A Place We KnewWith some of my new songs I’ve tried to write the lyrics first, which is a foreign process to me. This one is about how having a child changes your perspective on things. Since becoming a father I’ve been able to let go of a lot of things that bothered me, focussing on a bright future with my own family. I wanted to try something different musically, so I ordered a bouzouki. I’d never played one before so I thought it would be an interesting challenge. We went to Devon last summer on our first family holiday and I decided to pack my latest acquisition. During our time away I learnt to play my new instrument and wrote two songs on it. I wanted some extra ambience for the recording, so I ordered a Gazouki (a bouzouki with a guitar body). The music moves in some unexpected directions and parts of it remind me of ‘Grace’ by Jeff Buckley. With this in mind, I wrote a cool ‘Jeff-style’ cello line, which is executed to perfection by Louise Dearsley. The track also features some mighty harmonies from Roisin O’Hagan. The artwork was designed by the wonderfully talented Alex Hutchinson, with some direction from me. Alex used various lyrics from the song to put together a collage that represents the spirit of the track.
The Unsung Hero
The Unsung HeroThis is his first release of the year. And he’s stepping confidently into the 20s with an assured voice that suggests another impressive clutch of tracks coming our way, to add to his rich catalogue. The song begins with full instrumentation. Lead and acoustic guitars interweave beautifully along a very Denney-esque rhythm of shuffle and snare with a deftly placed line of bass. S J’s voice comes in, warm and rounded. These days the power within his ballads is conveyed by the music and strength of lyric; this mature delivery allows his vocals to blend with the musicality. And it brings shivers – as you’ll see. The mighty electric melody of the refrain raises the temperature and enables the emotional high point. ‘When someone believes in you’ he sings – and we all know that feeling. When the presence of love means you can bear anything, do anything and carry on, knowing there’s someone wholly on your side. The instrumental break is a delight. S J reaches back to one of his earliest tools in the kit with a clarinet solo that fits the mood perfectly. This leads to the second refrain, raising the emotional pitch again. The insistent, driving music and unashamed, tender words bring back again the title of this stunning track, as he laments, ‘My hero’s still unsung’. Not any more she isn’t. Mark J Cundy – Feb ’20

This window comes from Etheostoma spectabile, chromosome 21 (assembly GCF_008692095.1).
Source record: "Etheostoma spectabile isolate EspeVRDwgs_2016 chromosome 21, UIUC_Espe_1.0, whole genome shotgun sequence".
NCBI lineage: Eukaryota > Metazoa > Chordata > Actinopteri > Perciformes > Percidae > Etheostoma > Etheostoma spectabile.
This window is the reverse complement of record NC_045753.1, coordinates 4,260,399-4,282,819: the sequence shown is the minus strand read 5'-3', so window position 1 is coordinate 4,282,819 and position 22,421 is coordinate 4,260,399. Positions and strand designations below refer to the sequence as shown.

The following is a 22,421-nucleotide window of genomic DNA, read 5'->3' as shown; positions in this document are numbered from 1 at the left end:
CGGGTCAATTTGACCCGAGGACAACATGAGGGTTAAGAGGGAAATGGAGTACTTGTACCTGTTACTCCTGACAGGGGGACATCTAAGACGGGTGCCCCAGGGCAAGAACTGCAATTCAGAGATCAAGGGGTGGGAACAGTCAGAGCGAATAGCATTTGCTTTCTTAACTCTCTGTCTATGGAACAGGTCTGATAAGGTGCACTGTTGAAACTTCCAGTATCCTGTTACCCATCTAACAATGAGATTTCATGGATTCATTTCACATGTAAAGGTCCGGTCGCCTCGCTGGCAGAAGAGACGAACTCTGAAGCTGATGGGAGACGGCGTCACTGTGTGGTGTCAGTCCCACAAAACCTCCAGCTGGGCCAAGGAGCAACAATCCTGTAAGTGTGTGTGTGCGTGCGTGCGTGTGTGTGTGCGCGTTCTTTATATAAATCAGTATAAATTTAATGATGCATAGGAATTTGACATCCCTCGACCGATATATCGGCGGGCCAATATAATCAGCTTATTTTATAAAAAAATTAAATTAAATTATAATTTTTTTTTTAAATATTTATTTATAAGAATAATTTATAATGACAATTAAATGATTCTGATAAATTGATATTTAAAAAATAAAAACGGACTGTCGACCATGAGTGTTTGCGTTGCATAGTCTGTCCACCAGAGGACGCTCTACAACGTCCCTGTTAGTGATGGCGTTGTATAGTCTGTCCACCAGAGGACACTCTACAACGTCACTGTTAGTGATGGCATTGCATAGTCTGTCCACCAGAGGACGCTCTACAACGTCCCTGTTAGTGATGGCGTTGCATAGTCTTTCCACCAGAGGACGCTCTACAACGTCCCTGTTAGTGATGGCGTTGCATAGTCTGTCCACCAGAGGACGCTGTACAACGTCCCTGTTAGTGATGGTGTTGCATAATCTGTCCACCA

Forgotten FriendsWhat follows, is a remarkable vignette of a track. Forgotten Friends clocks in at 97 seconds, but conveys so much in a dual delivery of quiet compassion and heart wrenching pleading. If that sounds depressing, it certainly isn’t. S J’s voice breaks new ground as he softly broaches feelings so delicate, matters so deeply rooted that he knows he needs to tread gently. It’s evocative of Springsteen at his most tender and Costello at his warmest.
(Feels Like I'm...) Hearing Things
(Feels Like I'm...) Hearing Things'(Feels Like I’m…) Hearing Things' takes us out of the inward tensions of personal relationships and looks at the wider world. There is turmoil out there, which every screaming headline tells us daily. This track catches the mood. There is a notion of helplessness – but not hopelessness. Political paralysis often leads to social tensions and this is truly a song for our times.
The Good Times
The Good TimesIn 'The Good Times' a bad relationship flashes before our eyes, as a relentlessly downbeat missive is fired across the wreckage. There’s still a hand reaching out, but with no anticipation of reconciliation. The sparse use of acoustic, deftly deployed bass and percussion keeps the mood intact throughout. This track reemphasises the theme of lessons learnt, with older and wiser perspectives reigning.